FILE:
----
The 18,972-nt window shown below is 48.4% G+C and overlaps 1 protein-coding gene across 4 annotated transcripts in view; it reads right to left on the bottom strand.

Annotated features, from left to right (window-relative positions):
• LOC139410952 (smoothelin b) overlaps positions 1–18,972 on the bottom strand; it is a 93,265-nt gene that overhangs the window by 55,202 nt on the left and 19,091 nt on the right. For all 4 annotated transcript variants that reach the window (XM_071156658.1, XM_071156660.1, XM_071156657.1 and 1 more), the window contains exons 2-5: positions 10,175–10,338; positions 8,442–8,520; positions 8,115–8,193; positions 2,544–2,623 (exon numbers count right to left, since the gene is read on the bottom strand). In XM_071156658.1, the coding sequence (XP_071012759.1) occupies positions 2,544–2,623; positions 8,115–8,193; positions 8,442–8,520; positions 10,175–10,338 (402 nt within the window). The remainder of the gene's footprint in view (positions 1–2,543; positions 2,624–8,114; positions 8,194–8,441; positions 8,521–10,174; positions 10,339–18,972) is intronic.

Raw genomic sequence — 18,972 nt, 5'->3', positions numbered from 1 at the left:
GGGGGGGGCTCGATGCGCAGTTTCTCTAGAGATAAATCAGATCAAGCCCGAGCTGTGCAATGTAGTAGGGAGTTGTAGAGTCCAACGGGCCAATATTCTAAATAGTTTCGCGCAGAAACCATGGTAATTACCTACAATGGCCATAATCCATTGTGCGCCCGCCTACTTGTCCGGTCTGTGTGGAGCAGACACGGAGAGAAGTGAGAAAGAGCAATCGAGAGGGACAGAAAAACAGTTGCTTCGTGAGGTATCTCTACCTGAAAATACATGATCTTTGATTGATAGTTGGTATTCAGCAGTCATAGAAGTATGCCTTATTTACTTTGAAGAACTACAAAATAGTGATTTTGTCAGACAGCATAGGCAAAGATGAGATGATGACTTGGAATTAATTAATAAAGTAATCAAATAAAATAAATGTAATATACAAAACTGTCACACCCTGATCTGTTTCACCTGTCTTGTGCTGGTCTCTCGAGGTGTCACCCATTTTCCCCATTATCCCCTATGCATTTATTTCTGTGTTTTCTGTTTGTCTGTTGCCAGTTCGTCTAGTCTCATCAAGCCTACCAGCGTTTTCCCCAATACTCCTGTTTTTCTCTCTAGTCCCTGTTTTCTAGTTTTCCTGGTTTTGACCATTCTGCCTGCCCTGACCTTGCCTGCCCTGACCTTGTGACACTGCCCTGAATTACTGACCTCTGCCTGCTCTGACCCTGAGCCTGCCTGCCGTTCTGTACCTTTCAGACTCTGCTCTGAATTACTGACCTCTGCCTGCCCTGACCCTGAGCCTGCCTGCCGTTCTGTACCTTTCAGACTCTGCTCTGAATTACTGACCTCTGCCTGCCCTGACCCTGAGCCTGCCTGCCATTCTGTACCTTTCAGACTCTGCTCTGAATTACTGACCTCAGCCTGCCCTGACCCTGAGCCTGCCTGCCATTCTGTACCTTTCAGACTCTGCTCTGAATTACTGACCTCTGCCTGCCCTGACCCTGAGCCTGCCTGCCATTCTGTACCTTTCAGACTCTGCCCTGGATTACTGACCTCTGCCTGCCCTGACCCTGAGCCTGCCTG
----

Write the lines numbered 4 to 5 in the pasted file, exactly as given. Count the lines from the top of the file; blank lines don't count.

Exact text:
Raw genomic sequence — 18,972 nt, 5'->3', positions numbered from 1 at the left:
GGGGGGGGCTCGATGCGCAGTTTCTCTAGAGATAAATCAGATCAAGCCCGAGCTGTGCAATGTAGTAGGGAGTTGTAGAGTCCAACGGGCCAATATTCTAAATAGTTTCGCGCAGAAACCATGGTAATTACCTACAATGGCCATAATCCATTGTGCGCCCGCCTACTTGTCCGGTCTGTGTGGAGCAGACACGGAGAGAAGTGAGAAAGAGCAATCGAGAGGGACAGAAAAACAGTTGCTTCGTGAGGTATCTCTACCTGAAAATACATGATCTTTGATTGATAGTTGGTATTCAGCAGTCATAGAAGTATGCCTTATTTACTTTGAAGAACTACAAAATAGTGATTTTGTCAGACAGCATAGGCAAAGATGAGATGATGACTTGGAATTAATTAATAAAGTAATCAAATAAAATAAATGTAATATACAAAACTGTCACACCCTGATCTGTTTCACCTGTCTTGTGCTGGTCTCTCGAGGTGTCACCCATTTTCCCCATTATCCCCTATGCATTTATTTCTGTGTTTTCTGTTTGTCTGTTGCCAGTTCGTCTAGTCTCATCAAGCCTACCAGCGTTTTCCCCAATACTCCTGTTTTTCTCTCTAGTCCCTGTTTTCTAGTTTTCCTGGTTTTGACCATTCTGCCTGCCCTGACCTTGCCTGCCCTGACCTTGTGACACTGCCCTGAATTACTGACCTCTGCCTGCTCTGACCCTGAGCCTGCCTGCCGTTCTGTACCTTTCAGACTCTGCTCTGAATTACTGACCTCTGCCTGCCCTGACCCTGAGCCTGCCTGCCGTTCTGTACCTTTCAGACTCTGCTCTGAATTACTGACCTCTGCCTGCCCTGACCCTGAGCCTGCCTGCCATTCTGTACCTTTCAGACTCTGCTCTGAATTACTGACCTCAGCCTGCCCTGACCCTGAGCCTGCCTGCCATTCTGTACCTTTCAGACTCTGCTCTGAATTACTGACCTCTGCCTGCCCTGACCCTGAGCCTGCCTGCCATTCTGTACCTTTCAGACTCTGCCCTGGATTACTGACCTCTGCCTGCCCTGACCCTGAGCCTGCCTG